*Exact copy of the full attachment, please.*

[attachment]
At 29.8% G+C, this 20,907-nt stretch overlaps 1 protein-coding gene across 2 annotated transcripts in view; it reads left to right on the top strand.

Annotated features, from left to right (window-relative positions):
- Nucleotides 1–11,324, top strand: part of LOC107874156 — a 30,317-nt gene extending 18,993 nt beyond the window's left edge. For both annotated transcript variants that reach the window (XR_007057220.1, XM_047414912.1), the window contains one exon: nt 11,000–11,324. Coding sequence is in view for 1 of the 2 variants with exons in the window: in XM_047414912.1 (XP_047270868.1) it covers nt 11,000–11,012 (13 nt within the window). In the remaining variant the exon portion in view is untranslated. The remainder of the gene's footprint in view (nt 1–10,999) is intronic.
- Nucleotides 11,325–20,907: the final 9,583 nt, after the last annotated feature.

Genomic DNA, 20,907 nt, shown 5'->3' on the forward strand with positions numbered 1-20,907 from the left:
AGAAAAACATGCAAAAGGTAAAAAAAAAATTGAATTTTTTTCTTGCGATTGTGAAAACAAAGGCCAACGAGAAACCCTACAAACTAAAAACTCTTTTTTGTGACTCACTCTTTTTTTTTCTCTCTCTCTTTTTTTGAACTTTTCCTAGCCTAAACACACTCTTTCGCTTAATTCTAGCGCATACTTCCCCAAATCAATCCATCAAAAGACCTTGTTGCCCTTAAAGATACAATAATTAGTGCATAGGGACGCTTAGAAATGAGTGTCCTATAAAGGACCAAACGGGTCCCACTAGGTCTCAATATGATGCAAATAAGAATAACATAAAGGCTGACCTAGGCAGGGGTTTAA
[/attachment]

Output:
At 29.8% G+C, this 20,907-nt stretch overlaps 1 protein-coding gene across 2 annotated transcripts in view; it reads left to right on the top strand.

Annotated features, from left to right (window-relative positions):
- Nucleotides 1–11,324, top strand: part of LOC107874156 — a 30,317-nt gene extending 18,993 nt beyond the window's left edge. For both annotated transcript variants that reach the window (XR_007057220.1, XM_047414912.1), the window contains one exon: nt 11,000–11,324. Coding sequence is in view for 1 of the 2 variants with exons in the window: in XM_047414912.1 (XP_047270868.1) it covers nt 11,000–11,012 (13 nt within the window). In the remaining variant the exon portion in view is untranslated. The remainder of the gene's footprint in view (nt 1–10,999) is intronic.
- Nucleotides 11,325–20,907: the final 9,583 nt, after the last annotated feature.

Genomic DNA, 20,907 nt, shown 5'->3' on the forward strand with positions numbered 1-20,907 from the left:
AGAAAAACATGCAAAAGGTAAAAAAAAAATTGAATTTTTTTCTTGCGATTGTGAAAACAAAGGCCAACGAGAAACCCTACAAACTAAAAACTCTTTTTTGTGACTCACTCTTTTTTTTTCTCTCTCTCTTTTTTTGAACTTTTCCTAGCCTAAACACACTCTTTCGCTTAATTCTAGCGCATACTTCCCCAAATCAATCCATCAAAAGACCTTGTTGCCCTTAAAGATACAATAATTAGTGCATAGGGACGCTTAGAAATGAGTGTCCTATAAAGGACCAAACGGGTCCCACTAGGTCTCAATATGATGCAAATAAGAATAACATAAAGGCTGACCTAGGCAGGGGTTTAA